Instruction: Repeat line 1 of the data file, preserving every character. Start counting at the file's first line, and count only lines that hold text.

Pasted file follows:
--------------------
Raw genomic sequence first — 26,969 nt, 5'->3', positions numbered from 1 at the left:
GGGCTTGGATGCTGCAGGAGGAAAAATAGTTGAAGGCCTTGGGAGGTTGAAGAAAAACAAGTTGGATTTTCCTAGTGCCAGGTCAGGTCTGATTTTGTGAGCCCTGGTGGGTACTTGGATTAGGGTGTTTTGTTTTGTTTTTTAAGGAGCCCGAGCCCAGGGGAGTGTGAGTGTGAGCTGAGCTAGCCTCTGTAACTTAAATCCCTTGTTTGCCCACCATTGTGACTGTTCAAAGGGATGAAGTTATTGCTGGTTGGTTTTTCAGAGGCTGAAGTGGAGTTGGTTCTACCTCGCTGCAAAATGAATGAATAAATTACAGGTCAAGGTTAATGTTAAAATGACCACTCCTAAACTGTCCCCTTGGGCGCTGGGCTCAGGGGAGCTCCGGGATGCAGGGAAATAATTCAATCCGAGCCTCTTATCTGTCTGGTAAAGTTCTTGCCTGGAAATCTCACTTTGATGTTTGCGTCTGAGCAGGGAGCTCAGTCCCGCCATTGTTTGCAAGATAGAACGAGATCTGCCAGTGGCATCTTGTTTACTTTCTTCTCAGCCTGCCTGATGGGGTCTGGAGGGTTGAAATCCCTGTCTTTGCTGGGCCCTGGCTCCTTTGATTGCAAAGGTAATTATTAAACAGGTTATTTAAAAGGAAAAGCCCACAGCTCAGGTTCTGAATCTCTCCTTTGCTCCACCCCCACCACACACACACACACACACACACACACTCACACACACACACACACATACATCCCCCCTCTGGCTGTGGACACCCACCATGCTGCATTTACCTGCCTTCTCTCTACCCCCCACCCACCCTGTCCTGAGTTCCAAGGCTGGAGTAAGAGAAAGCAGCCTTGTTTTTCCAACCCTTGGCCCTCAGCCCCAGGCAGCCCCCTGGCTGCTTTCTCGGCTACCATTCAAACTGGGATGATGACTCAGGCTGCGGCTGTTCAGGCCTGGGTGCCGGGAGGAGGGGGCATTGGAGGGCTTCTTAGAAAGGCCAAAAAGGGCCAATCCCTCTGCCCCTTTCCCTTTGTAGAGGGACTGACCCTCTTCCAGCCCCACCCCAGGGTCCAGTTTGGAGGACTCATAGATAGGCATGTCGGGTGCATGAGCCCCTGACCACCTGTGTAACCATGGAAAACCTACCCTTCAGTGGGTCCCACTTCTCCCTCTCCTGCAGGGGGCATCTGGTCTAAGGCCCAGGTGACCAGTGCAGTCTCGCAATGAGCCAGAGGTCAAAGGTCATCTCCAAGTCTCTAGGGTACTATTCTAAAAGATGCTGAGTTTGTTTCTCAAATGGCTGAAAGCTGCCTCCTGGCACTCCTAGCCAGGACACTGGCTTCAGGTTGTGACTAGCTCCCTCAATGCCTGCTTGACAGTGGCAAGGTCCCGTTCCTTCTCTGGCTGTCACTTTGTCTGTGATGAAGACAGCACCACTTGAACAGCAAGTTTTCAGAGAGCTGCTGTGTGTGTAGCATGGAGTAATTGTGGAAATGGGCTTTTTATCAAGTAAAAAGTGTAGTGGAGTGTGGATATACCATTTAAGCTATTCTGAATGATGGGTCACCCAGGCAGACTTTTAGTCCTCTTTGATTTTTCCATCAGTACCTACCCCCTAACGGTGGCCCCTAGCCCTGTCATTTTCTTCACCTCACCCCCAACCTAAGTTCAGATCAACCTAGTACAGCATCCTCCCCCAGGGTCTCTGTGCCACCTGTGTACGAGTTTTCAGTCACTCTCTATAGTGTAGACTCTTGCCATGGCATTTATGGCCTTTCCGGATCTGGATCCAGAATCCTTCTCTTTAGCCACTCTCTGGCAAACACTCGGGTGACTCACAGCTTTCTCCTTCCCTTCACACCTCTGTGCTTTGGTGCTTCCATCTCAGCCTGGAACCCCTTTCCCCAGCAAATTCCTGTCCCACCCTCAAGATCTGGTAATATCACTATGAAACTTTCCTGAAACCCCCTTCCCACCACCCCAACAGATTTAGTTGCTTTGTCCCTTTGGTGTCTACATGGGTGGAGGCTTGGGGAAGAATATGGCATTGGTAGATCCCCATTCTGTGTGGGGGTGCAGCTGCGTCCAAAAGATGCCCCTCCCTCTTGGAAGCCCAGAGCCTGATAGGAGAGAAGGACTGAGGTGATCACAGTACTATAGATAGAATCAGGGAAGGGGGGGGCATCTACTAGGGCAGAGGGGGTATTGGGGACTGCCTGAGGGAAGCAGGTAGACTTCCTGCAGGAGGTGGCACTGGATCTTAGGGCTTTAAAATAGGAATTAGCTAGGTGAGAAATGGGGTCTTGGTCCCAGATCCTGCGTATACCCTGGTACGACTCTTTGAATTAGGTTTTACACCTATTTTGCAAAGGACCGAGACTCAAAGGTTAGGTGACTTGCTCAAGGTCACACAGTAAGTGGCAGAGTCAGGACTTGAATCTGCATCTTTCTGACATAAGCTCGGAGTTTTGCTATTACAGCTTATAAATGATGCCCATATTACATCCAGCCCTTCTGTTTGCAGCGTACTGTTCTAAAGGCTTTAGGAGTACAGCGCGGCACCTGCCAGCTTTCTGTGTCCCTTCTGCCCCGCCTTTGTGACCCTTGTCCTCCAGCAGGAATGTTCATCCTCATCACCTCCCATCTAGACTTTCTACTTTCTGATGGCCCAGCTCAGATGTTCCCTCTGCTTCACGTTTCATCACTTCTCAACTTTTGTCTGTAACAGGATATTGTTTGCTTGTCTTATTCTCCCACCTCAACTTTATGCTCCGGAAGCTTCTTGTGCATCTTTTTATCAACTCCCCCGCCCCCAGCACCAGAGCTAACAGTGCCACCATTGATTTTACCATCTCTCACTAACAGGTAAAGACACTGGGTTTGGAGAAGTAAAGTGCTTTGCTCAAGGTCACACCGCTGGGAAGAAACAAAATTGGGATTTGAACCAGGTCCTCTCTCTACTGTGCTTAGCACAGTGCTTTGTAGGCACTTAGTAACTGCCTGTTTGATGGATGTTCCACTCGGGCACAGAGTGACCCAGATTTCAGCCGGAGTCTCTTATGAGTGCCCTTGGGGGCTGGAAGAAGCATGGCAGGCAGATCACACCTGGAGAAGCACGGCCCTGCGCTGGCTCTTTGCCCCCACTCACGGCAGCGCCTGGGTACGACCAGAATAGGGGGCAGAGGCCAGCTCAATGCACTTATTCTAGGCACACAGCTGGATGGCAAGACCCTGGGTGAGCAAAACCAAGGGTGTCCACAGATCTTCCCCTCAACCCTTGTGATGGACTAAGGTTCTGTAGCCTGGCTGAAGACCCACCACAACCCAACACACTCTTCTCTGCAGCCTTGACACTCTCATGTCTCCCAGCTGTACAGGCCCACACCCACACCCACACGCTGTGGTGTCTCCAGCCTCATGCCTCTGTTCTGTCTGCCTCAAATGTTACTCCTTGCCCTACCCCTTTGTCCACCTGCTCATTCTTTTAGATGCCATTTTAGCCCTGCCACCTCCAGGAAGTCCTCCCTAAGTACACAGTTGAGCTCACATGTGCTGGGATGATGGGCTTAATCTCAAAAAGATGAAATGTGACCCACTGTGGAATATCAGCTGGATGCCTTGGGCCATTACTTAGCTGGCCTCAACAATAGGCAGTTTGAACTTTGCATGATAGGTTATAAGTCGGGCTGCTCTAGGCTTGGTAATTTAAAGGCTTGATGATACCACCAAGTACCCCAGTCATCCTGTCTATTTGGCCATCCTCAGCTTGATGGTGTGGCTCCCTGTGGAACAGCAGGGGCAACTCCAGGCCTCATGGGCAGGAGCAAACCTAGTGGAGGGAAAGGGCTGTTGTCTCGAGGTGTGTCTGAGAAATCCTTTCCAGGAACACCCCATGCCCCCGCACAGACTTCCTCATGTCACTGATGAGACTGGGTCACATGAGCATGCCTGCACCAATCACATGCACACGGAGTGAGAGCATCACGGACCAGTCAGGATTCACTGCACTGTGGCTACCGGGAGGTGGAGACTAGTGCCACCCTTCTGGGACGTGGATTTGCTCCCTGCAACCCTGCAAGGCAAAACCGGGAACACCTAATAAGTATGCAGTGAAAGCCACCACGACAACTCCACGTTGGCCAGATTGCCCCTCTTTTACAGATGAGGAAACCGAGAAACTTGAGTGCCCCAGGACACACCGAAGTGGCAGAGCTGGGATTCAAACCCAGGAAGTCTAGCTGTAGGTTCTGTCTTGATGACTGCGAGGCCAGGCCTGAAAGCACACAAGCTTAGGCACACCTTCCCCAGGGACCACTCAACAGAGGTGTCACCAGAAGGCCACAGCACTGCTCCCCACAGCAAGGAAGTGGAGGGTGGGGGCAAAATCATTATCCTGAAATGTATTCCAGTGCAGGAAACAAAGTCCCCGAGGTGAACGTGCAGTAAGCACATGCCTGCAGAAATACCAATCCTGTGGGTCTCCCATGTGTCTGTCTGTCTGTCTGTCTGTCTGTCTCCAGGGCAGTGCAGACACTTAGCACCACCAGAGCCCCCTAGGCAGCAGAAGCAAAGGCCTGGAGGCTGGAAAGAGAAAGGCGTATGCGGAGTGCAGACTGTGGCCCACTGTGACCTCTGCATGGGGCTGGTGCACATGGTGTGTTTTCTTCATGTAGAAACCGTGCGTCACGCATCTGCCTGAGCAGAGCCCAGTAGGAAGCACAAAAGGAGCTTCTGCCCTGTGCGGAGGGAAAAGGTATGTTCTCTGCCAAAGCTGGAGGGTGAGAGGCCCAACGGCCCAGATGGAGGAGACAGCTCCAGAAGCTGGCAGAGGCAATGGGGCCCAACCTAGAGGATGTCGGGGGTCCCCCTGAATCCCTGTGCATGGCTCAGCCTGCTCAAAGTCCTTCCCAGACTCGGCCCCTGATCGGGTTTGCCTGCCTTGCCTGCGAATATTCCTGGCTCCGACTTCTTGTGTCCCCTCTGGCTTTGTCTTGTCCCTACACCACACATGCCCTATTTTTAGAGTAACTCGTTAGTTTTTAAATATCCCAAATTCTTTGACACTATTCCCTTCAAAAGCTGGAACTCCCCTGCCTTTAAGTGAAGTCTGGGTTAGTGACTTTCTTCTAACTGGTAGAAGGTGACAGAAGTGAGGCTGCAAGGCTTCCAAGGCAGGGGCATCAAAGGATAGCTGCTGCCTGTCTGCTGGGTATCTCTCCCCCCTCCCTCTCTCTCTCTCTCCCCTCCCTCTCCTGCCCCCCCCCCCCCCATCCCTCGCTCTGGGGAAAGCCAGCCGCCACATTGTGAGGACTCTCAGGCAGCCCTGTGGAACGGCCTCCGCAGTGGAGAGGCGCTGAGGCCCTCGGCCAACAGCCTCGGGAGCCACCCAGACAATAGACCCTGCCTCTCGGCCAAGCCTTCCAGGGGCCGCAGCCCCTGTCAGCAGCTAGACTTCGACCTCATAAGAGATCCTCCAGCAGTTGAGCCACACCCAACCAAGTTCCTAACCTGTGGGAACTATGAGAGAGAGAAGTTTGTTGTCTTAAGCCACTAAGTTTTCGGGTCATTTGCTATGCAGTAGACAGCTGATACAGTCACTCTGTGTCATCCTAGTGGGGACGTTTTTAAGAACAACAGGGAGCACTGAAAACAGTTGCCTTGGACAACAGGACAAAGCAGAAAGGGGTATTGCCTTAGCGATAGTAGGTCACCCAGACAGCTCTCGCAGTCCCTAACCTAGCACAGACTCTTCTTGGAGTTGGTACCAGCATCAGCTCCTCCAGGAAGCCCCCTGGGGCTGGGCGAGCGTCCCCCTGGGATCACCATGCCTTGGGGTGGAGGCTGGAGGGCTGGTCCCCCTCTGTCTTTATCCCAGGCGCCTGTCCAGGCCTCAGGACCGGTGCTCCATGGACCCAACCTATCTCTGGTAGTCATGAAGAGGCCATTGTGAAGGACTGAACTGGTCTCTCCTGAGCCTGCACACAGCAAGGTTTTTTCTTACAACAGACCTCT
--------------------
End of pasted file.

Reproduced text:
Raw genomic sequence first — 26,969 nt, 5'->3', positions numbered from 1 at the left: